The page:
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I’ve never been a big fan of the Copyright Clearance Center. This isn’t helping…
I then asked CCC to clarify why an article from CCC was five times the cost of the very same article direct from the publisher. I received a quick response from CCC that said “Unfortunately, the prices that appear in our system are subject to change at the publishers’ discretion. CCC only processes the fees that the publisher provides us.”
I discovered that the publisher—who allegedly sets the price of the permission fee—also was usedIngenta document delivery, as an additional online permissions service. Just as the librarian said, Ingenta only charged $113 (which is still a big number for a five page article). I contacted the journal editor and asked about the difference and he responded immediately via email, “You are right that article is available for $113 from Ingenta. Just download from the Ingenta website.”
The difference in price can only be explained as a huge markup by CCC. Surely processing a 5-page article request cannot cost CCC an additional $400. Think about it. CCC is giving the rights holder $113 and taking the other $390.50. Deep pockets, right?
Read the full article @ District Dispatch.
I just received this from Pinterst. Ignoring the fact that I don’t recall ever pinning a blank 200×200 jpg (as why would I,) but even so, this is a bit ridiculous…
We’re getting in touch to let you know we received a copyright complaint and have removed one (or more) of your Pins. The complaint wasn’t directed against you or your Pin; it was directed against another user’s Pin of the same content from:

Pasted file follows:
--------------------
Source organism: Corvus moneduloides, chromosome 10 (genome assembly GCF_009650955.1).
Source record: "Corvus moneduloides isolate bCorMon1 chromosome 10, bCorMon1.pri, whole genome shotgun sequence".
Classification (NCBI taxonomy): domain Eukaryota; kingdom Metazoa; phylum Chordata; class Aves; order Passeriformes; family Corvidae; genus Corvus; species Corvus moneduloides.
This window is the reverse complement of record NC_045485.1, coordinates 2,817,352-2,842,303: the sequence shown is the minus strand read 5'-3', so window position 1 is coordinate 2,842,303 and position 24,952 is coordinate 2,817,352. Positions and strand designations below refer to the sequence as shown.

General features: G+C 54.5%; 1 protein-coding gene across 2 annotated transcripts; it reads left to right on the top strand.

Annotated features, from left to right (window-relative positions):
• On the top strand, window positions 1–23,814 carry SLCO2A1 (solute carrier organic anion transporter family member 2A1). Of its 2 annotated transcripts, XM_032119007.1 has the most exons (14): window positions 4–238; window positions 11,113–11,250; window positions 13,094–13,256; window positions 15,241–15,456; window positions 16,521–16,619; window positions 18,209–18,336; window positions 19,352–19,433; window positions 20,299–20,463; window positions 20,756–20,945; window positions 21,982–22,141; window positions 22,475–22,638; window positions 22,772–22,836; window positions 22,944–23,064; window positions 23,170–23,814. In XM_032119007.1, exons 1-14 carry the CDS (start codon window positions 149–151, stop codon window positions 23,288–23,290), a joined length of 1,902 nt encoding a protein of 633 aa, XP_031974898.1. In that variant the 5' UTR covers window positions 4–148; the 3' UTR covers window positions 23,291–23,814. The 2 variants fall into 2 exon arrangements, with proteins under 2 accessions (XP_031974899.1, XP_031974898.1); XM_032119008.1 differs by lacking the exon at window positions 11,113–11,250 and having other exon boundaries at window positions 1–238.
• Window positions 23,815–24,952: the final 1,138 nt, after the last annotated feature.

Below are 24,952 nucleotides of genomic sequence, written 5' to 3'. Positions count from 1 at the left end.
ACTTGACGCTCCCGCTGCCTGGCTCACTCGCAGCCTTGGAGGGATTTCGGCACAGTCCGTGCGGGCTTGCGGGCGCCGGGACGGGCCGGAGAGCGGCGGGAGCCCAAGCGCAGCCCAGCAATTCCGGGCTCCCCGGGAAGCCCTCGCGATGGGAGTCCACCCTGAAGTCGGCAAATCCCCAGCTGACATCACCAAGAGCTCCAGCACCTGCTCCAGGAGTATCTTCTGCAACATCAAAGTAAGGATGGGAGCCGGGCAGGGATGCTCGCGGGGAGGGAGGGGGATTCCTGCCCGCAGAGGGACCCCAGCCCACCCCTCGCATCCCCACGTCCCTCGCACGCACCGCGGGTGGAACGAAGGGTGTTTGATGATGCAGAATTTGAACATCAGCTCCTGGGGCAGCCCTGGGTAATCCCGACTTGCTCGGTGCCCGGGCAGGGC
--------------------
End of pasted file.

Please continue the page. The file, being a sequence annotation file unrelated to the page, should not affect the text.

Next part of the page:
While many copyright owners are happy to have their content on Pinterest, we recognize that some do not want their content to appear on Pinterest, or did not receive attribution for the content. When a copyright owner sends us a complete notice per the Digital Millennium Copyright Act (DMCA), it’s our policy to remove the Pin(s).
Again, this complaint was not directed at you, or anything you did: we just thought you’d like to know why we removed your Pin.
Happy Pinning and thanks again for using Pinterest.
The Pinterest Team
Pinterest DMCA #ID 802124167
Seems I’m not alone: https://wordpress.org/support/topic/copyright-problem
Stephanie Lenz was in her kitchen in rural Pennsylvania, filming her two young children having fun after dinner. As Prince’s song “Let’s Go Crazy” played, her toddler — clad in red pajamas — bounced up and down to the rhythm.
On Monday, the U.S. 9th Circuit Court of Appeals ruled that Lenz may hold Universal Music Corp. liable for ordering YouTube to take down the video if she can show the company failed to first consider whether the footage amounted to “fair use.” An exception in the copyright law, the fair-use principle allows people to use others’ creative works in criticism, teaching and other limited circumstances.
LOS ANGELES (AP) — A federal judge has ruled that the music publishing company that has been collecting royalties for the song “Happy Birthday To You” does not hold a valid copyright to the popular tune that is sung worldwide.
The Associated Press has more.